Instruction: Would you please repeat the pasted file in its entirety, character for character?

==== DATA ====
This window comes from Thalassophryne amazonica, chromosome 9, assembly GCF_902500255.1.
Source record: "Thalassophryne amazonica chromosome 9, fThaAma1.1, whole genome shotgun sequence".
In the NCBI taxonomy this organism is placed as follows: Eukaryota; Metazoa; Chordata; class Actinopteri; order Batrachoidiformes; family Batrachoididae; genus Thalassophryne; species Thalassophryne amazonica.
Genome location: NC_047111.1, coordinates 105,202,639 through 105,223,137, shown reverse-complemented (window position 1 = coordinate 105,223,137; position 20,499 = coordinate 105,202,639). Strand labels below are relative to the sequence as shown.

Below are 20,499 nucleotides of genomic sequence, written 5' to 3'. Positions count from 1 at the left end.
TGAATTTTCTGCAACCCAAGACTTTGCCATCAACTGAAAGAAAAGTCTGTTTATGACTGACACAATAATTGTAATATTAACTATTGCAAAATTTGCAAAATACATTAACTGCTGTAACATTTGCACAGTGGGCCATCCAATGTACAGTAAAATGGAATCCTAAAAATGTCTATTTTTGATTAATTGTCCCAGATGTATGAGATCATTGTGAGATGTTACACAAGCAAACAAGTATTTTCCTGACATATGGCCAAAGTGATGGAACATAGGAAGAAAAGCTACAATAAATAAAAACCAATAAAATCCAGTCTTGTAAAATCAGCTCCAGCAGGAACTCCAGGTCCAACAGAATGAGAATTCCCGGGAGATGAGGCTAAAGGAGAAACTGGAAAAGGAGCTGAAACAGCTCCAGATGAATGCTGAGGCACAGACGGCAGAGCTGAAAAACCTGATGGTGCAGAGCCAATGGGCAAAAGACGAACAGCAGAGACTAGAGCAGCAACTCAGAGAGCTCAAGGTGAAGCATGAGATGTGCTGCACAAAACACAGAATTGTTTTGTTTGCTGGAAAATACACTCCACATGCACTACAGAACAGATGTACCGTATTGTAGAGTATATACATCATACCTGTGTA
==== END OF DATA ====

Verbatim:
This window comes from Thalassophryne amazonica, chromosome 9, assembly GCF_902500255.1.
Source record: "Thalassophryne amazonica chromosome 9, fThaAma1.1, whole genome shotgun sequence".
In the NCBI taxonomy this organism is placed as follows: Eukaryota; Metazoa; Chordata; class Actinopteri; order Batrachoidiformes; family Batrachoididae; genus Thalassophryne; species Thalassophryne amazonica.
Genome location: NC_047111.1, coordinates 105,202,639 through 105,223,137, shown reverse-complemented (window position 1 = coordinate 105,223,137; position 20,499 = coordinate 105,202,639). Strand labels below are relative to the sequence as shown.

Below are 20,499 nucleotides of genomic sequence, written 5' to 3'. Positions count from 1 at the left end.
TGAATTTTCTGCAACCCAAGACTTTGCCATCAACTGAAAGAAAAGTCTGTTTATGACTGACACAATAATTGTAATATTAACTATTGCAAAATTTGCAAAATACATTAACTGCTGTAACATTTGCACAGTGGGCCATCCAATGTACAGTAAAATGGAATCCTAAAAATGTCTATTTTTGATTAATTGTCCCAGATGTATGAGATCATTGTGAGATGTTACACAAGCAAACAAGTATTTTCCTGACATATGGCCAAAGTGATGGAACATAGGAAGAAAAGCTACAATAAATAAAAACCAATAAAATCCAGTCTTGTAAAATCAGCTCCAGCAGGAACTCCAGGTCCAACAGAATGAGAATTCCCGGGAGATGAGGCTAAAGGAGAAACTGGAAAAGGAGCTGAAACAGCTCCAGATGAATGCTGAGGCACAGACGGCAGAGCTGAAAAACCTGATGGTGCAGAGCCAATGGGCAAAAGACGAACAGCAGAGACTAGAGCAGCAACTCAGAGAGCTCAAGGTGAAGCATGAGATGTGCTGCACAAAACACAGAATTGTTTTGTTTGCTGGAAAATACACTCCACATGCACTACAGAACAGATGTACCGTATTGTAGAGTATATACATCATACCTGTGTA